Star Trek: The Next Generation
"Loud as a Whisper"
Air date: 1/9/1989
Written by Jacqueline Zambrano
Directed by Larry Shaw
Review by Jamahl Epsicokhan
The Enterprise is assigned to transport renowned mediator Riva (Howie Seago) to a war-torn planet so he can broker a peace between two warring factions trying to overcome 15 centuries of bitter conflict. Riva turns out to be deaf, and he communicates through a "chorus" of three telepaths who speak for him, each one representing a specific facet of his personality.
This is an episode that seems like it was sold on a promising concept that ultimately no one could build enough of a story for. The early scenes set up the story in what by now comes across as formula TNG: lots of exposition, some of it interesting, some of it not, all of it taking up screen time in a very slow-moving story. Then we get back to the Enterprise where we have to sit through another round of introductions to the crew. Given that Riva is so well-known, I don't understand why everyone is surprised to find out he's deaf. (Maybe because if they already knew, the story would have no excuse for its exposition.)
Riva is very confident in his abilities to broker a peace agreement. So confident, indeed, that when a member of one faction tries to sabotage the talks by killing Riva's chorus, Riva's confidence is shattered almost beyond repair. We then get a series of scenes (too many, in my opinion) where the Enterprise crew tries to coax Riva back to the peace process he's supposed to be brokering. Only Counselor Troi is able to get through to him, in part because of their previous romantic overtures.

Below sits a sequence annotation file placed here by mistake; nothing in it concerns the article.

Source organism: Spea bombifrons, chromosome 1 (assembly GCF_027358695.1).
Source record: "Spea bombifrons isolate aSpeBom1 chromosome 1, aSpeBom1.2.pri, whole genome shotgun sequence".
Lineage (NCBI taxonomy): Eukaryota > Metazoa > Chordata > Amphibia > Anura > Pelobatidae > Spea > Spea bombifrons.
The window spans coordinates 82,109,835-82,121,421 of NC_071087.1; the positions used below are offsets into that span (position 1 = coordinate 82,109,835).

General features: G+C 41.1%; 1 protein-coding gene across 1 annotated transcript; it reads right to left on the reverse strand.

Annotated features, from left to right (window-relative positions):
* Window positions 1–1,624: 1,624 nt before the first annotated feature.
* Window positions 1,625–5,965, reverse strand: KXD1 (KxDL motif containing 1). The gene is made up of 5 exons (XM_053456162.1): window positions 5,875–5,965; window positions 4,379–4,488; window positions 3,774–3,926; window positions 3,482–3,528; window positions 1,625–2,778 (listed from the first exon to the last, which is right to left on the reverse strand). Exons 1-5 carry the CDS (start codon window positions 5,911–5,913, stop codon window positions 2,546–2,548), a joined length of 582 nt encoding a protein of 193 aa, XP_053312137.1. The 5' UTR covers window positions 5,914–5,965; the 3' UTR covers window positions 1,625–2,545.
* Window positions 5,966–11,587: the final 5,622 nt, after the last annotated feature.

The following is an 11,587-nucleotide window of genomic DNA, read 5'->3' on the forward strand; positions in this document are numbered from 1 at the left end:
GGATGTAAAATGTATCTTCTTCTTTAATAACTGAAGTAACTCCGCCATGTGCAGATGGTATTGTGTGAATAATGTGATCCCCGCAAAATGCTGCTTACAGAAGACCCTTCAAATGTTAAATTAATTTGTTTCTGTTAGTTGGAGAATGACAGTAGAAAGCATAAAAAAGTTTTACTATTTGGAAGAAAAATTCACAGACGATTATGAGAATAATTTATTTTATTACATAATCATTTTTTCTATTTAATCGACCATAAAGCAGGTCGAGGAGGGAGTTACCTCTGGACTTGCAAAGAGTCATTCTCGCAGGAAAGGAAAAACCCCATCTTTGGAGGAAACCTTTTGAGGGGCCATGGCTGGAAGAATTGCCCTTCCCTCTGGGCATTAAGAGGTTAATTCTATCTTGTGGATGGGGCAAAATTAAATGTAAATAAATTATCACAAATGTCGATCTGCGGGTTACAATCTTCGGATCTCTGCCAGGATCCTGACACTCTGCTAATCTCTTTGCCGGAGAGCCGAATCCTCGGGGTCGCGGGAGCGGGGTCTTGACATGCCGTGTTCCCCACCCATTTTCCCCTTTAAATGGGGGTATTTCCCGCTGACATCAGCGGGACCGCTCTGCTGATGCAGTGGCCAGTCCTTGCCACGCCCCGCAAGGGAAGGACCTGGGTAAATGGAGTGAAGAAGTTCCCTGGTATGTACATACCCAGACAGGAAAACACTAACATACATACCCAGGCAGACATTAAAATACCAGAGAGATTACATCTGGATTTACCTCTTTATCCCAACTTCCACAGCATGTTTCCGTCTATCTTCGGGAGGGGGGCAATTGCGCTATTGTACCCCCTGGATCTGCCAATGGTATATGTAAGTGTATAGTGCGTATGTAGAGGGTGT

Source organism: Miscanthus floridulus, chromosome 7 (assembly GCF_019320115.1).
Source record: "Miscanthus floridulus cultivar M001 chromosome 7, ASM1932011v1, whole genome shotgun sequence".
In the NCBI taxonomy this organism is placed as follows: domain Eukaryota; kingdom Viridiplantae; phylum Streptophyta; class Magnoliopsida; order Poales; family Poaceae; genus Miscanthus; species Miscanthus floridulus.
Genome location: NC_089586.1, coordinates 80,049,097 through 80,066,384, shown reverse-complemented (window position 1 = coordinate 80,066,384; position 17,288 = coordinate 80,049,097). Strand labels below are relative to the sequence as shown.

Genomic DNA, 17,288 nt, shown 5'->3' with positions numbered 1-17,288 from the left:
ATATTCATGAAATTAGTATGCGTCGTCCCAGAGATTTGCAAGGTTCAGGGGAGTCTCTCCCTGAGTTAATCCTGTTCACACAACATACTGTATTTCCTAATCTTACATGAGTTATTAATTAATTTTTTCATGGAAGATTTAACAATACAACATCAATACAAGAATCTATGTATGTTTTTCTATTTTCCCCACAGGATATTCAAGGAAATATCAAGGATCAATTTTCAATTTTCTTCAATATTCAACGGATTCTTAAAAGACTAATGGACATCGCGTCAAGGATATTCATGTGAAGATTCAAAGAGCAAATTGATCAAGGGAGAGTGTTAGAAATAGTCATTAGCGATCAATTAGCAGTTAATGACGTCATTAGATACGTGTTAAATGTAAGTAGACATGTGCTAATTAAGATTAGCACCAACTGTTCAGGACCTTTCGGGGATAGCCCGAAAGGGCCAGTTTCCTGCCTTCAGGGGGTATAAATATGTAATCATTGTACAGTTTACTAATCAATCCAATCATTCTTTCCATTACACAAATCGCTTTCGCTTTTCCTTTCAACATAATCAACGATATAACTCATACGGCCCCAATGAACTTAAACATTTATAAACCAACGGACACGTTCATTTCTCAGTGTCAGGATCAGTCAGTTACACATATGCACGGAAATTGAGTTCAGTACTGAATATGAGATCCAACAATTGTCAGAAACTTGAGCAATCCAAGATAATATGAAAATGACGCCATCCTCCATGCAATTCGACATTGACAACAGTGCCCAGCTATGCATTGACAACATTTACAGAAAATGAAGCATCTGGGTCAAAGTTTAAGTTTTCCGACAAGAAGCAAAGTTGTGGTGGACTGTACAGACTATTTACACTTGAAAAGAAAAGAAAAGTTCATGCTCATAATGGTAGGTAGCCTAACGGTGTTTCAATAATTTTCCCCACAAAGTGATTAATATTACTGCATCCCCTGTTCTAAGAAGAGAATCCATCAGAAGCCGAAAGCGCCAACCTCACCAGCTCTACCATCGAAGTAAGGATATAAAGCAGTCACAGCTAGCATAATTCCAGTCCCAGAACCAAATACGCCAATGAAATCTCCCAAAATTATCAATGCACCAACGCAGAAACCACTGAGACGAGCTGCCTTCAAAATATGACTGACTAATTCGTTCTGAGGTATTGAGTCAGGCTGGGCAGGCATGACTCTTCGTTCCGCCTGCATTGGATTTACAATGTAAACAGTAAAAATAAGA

I'm sorry, but the solution just doesn't work. Riva's argument is that starting from zero and teaching sign language to both sides will become the common ground that will allow the communication and negotiations to flourish. Call me cynical, but I find it more likely that someone's going to pull out a gun and shoot up the place out of sheer frustration during such an arduous process. If these people have been fighting for 15 centuries (shouldn't they all be dead by now?), how is Riva and his simplistic solution honestly going to make a dent? I'm all for TNG optimism, but this is pushing it.